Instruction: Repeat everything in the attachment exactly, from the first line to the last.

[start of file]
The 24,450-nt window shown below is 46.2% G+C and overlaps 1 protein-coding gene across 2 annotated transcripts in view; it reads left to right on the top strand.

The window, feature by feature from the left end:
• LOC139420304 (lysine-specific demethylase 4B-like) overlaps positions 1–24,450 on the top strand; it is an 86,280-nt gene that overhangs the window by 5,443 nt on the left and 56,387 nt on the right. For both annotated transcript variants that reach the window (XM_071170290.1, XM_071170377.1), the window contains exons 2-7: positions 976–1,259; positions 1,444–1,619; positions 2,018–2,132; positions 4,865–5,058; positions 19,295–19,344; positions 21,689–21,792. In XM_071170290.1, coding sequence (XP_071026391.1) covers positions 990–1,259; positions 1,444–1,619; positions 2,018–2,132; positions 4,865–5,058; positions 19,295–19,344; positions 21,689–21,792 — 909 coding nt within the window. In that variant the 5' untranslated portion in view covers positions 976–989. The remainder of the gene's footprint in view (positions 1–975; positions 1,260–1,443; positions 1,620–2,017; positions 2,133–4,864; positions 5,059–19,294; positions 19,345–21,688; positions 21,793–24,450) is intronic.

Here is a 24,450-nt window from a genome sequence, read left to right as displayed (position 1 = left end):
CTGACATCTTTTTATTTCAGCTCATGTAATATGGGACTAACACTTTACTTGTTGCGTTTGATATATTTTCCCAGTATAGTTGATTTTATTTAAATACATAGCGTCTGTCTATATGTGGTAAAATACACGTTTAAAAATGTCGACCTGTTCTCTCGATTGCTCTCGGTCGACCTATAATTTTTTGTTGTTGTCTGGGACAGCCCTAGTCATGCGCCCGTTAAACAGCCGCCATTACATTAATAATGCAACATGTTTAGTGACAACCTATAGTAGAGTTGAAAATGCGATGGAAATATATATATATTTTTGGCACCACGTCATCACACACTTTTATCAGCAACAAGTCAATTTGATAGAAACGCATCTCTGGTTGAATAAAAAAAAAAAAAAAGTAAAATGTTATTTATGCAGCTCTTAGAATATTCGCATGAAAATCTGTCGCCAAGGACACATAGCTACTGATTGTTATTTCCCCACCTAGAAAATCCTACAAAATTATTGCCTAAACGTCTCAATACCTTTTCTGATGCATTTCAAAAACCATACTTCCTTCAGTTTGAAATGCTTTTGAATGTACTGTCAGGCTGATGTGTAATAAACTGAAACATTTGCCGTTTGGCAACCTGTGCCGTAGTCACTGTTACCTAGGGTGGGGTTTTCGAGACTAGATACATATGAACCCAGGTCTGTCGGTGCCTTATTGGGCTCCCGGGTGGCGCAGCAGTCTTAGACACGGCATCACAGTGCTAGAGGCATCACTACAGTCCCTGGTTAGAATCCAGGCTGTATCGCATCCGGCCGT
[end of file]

The 24,450-nt window shown below is 46.2% G+C and overlaps 1 protein-coding gene across 2 annotated transcripts in view; it reads left to right on the top strand.

The window, feature by feature from the left end:
• LOC139420304 (lysine-specific demethylase 4B-like) overlaps positions 1–24,450 on the top strand; it is an 86,280-nt gene that overhangs the window by 5,443 nt on the left and 56,387 nt on the right. For both annotated transcript variants that reach the window (XM_071170290.1, XM_071170377.1), the window contains exons 2-7: positions 976–1,259; positions 1,444–1,619; positions 2,018–2,132; positions 4,865–5,058; positions 19,295–19,344; positions 21,689–21,792. In XM_071170290.1, coding sequence (XP_071026391.1) covers positions 990–1,259; positions 1,444–1,619; positions 2,018–2,132; positions 4,865–5,058; positions 19,295–19,344; positions 21,689–21,792 — 909 coding nt within the window. In that variant the 5' untranslated portion in view covers positions 976–989. The remainder of the gene's footprint in view (positions 1–975; positions 1,260–1,443; positions 1,620–2,017; positions 2,133–4,864; positions 5,059–19,294; positions 19,345–21,688; positions 21,793–24,450) is intronic.

Here is a 24,450-nt window from a genome sequence, read left to right as displayed (position 1 = left end):
CTGACATCTTTTTATTTCAGCTCATGTAATATGGGACTAACACTTTACTTGTTGCGTTTGATATATTTTCCCAGTATAGTTGATTTTATTTAAATACATAGCGTCTGTCTATATGTGGTAAAATACACGTTTAAAAATGTCGACCTGTTCTCTCGATTGCTCTCGGTCGACCTATAATTTTTTGTTGTTGTCTGGGACAGCCCTAGTCATGCGCCCGTTAAACAGCCGCCATTACATTAATAATGCAACATGTTTAGTGACAACCTATAGTAGAGTTGAAAATGCGATGGAAATATATATATATTTTTGGCACCACGTCATCACACACTTTTATCAGCAACAAGTCAATTTGATAGAAACGCATCTCTGGTTGAATAAAAAAAAAAAAAAAGTAAAATGTTATTTATGCAGCTCTTAGAATATTCGCATGAAAATCTGTCGCCAAGGACACATAGCTACTGATTGTTATTTCCCCACCTAGAAAATCCTACAAAATTATTGCCTAAACGTCTCAATACCTTTTCTGATGCATTTCAAAAACCATACTTCCTTCAGTTTGAAATGCTTTTGAATGTACTGTCAGGCTGATGTGTAATAAACTGAAACATTTGCCGTTTGGCAACCTGTGCCGTAGTCACTGTTACCTAGGGTGGGGTTTTCGAGACTAGATACATATGAACCCAGGTCTGTCGGTGCCTTATTGGGCTCCCGGGTGGCGCAGCAGTCTTAGACACGGCATCACAGTGCTAGAGGCATCACTACAGTCCCTGGTTAGAATCCAGGCTGTATCGCATCCGGCCGT